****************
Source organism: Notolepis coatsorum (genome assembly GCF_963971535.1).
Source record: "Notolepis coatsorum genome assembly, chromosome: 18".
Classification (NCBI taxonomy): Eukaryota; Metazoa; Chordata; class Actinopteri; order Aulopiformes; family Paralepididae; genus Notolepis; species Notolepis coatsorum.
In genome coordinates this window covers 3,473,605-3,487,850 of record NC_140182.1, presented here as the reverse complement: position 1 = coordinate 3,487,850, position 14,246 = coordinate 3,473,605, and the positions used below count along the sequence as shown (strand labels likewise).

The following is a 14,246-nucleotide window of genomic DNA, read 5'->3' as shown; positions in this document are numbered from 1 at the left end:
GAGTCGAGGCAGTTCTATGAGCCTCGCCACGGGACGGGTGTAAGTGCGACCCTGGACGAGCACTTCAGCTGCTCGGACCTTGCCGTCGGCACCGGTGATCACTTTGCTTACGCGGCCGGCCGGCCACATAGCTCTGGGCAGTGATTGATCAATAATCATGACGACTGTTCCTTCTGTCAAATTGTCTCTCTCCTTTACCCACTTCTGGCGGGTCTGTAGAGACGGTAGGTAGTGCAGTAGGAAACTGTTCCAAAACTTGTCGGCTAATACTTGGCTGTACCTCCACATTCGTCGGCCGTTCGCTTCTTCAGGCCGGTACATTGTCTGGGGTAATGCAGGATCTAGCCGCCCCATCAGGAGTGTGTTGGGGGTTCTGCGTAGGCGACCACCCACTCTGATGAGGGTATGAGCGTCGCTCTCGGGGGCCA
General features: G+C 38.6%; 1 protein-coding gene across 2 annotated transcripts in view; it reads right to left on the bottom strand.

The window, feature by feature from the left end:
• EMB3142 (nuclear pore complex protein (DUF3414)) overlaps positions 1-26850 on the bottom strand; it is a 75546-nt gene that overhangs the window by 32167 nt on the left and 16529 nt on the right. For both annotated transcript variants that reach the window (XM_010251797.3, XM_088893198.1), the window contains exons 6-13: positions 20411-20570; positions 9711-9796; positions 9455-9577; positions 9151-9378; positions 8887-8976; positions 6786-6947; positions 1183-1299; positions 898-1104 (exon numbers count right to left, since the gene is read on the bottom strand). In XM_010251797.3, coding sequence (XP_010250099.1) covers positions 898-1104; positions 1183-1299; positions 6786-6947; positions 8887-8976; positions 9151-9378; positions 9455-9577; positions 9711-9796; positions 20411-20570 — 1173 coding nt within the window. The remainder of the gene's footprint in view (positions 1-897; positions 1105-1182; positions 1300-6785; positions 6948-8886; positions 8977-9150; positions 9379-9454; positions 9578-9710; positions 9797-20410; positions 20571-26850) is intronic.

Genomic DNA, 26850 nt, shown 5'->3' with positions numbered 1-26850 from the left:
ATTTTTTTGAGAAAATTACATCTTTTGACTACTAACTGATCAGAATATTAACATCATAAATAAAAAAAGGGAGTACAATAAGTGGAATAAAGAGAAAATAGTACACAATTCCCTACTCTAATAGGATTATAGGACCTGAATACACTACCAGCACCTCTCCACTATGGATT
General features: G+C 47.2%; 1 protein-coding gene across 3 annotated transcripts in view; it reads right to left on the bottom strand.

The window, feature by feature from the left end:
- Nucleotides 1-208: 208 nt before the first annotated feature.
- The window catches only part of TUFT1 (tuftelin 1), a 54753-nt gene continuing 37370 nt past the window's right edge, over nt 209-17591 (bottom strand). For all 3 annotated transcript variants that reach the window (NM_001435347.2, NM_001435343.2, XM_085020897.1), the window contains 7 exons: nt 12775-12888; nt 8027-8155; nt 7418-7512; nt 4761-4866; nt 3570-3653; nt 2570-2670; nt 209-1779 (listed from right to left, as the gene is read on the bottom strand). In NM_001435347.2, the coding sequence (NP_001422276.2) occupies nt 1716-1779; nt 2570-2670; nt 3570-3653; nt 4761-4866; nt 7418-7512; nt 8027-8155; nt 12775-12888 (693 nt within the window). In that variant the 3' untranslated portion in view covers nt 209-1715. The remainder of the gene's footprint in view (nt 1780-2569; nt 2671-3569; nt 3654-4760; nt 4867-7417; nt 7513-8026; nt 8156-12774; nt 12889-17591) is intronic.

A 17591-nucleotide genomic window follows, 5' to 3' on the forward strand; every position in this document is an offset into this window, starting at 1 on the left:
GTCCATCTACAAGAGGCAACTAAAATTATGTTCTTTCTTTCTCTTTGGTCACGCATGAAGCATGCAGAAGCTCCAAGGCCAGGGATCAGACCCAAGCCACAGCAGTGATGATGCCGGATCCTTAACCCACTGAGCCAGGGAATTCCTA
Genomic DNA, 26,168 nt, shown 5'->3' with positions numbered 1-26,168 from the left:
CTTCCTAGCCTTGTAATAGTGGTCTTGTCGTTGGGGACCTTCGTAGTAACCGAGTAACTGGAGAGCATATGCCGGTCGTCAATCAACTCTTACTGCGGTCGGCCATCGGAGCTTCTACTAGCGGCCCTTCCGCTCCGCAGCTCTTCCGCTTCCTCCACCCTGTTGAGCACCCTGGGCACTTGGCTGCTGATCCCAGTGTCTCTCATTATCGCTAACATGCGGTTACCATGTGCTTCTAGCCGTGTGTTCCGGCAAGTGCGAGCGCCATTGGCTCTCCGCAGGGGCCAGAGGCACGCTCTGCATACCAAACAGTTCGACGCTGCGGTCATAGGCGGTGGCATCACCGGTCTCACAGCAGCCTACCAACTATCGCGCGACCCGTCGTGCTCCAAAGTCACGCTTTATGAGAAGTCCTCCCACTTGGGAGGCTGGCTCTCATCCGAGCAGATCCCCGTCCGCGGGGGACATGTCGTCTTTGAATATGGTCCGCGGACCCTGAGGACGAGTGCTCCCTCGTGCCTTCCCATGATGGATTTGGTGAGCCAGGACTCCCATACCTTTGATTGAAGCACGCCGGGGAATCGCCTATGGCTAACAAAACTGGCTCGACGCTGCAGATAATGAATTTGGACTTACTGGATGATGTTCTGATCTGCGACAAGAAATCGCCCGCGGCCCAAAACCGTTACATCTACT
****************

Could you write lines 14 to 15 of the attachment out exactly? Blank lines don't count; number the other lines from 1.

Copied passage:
- Nucleotides 1-208: 208 nt before the first annotated feature.
- The window catches only part of TUFT1 (tuftelin 1), a 54753-nt gene continuing 37370 nt past the window's right edge, over nt 209-17591 (bottom strand). For all 3 annotated transcript variants that reach the window (NM_001435347.2, NM_001435343.2, XM_085020897.1), the window contains 7 exons: nt 12775-12888; nt 8027-8155; nt 7418-7512; nt 4761-4866; nt 3570-3653; nt 2570-2670; nt 209-1779 (listed from right to left, as the gene is read on the bottom strand). In NM_001435347.2, the coding sequence (NP_001422276.2) occupies nt 1716-1779; nt 2570-2670; nt 3570-3653; nt 4761-4866; nt 7418-7512; nt 8027-8155; nt 12775-12888 (693 nt within the window). In that variant the 3' untranslated portion in view covers nt 209-1715. The remainder of the gene's footprint in view (nt 1780-2569; nt 2671-3569; nt 3654-4760; nt 4867-7417; nt 7513-8026; nt 8156-12774; nt 12889-17591) is intronic.